Social services in Walla Walla County get funding boost

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WALLA WALLA — More than $3.7 million dollars has been awarded to community agencies by Walla Walla County’s Department of Human Services through a competitive bid process.

This is the second year of funding area housing, chemical dependency, drug prevention and employment services, said Debbie Dumont, contracts manager.

The money flows in through about 40 local, state and federal funding sources. Two years ago the agency decided to solicit proposals from community providers of social and health services to serve county clients. The move has been applauded as a much more open and fair process, she said.

Citizen participation in scoring proposals and awarding contracts ensured a more varied perspective, Dumont added.

Alcohol, drug prevention and treatment

  • YWCA — $1,852 for life skills training for elementary students in two schools.
  • Children’s Home Society of Washington — $15,000 for parenting programs.
  • Trilogy Recovery Community — $7,268 for family connection work.
  • Serenity Point Counseling Services — $428,731 for treatment services.

Developmental disability employment services

  • About $856,483 distributed to the following organizations for direct client support, according to DHS officials:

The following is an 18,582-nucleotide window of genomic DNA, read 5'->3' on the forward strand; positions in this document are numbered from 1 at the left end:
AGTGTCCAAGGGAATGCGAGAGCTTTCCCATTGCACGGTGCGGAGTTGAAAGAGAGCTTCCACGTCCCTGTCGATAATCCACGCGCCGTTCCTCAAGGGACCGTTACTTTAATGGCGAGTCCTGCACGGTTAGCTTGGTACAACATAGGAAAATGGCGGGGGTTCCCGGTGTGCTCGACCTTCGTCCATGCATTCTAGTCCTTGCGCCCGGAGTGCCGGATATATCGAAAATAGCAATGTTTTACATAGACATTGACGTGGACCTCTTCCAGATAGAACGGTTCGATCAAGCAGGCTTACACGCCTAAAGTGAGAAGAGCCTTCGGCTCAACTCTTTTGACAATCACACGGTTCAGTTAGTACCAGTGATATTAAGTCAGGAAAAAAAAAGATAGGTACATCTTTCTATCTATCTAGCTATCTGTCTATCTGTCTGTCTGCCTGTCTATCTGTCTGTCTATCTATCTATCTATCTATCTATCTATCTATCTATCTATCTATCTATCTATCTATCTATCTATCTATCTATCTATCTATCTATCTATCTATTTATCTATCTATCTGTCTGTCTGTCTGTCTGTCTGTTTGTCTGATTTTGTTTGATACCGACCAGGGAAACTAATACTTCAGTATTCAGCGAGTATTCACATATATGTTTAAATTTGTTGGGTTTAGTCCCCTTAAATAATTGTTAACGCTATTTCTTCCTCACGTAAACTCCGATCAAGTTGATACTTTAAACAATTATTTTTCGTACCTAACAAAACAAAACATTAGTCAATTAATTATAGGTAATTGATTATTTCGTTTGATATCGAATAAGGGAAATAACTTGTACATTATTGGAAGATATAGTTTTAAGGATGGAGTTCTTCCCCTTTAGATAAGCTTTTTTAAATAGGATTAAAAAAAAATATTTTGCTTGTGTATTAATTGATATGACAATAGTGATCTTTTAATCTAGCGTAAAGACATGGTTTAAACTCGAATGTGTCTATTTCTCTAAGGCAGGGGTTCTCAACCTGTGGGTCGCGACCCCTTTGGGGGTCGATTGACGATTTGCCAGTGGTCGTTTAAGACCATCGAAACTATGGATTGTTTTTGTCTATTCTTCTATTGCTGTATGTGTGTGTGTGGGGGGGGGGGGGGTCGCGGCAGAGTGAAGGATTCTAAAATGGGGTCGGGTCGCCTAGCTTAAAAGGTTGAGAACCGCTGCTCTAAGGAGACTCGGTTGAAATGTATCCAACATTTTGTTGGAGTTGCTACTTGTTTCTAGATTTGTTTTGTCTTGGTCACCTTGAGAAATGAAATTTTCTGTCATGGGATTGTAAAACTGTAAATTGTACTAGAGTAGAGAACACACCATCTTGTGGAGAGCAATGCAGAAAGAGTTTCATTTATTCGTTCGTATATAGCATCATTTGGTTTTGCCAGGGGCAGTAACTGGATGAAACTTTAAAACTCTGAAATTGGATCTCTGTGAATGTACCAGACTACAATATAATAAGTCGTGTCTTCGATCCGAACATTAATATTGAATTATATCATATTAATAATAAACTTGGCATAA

• Community Options — individual supported employment, community access and individual technical assistance.
  • Goodwill Industries — group supported employment, individual technical assistance, and individual supported employment.
  • Lillie Rice Center ­— child development services and group supported employment, pre-vocational services, individual supported employment, community access and individual technical assistance.
  • The Place — individual supported employment, community access and individual technical assistance.
  • Walla Walla Senior Center at the Park — community access and individual technical assistance.
  • Service Alternatives — individual supportive employment and individual technical assistance.

Housing programs and poverty response projects

  • Blue Mountain Action Council — $57,313 for transitional housing, rental assistance and case management services; $88,127 for public services.
  • Catholic Charities of Walla Walla — $20,000 for development of a homeless youth shelter business and funding plan.
  • Walla Walla County Department of Human Services — $65,505 for transitional and supportive housing for individuals with chronic mental illness.
  • Helpline — $131,626 for emergency housing vouchers, rental assistance; STEP homeless women’s shelter and housing coordinator services, $396,758 for housing and essential needs.
  • STAR Project — $28,200 for housing services for just-released ex-convicts.
  • YWCA — $9,000 for the women’s domestic violence shelter.

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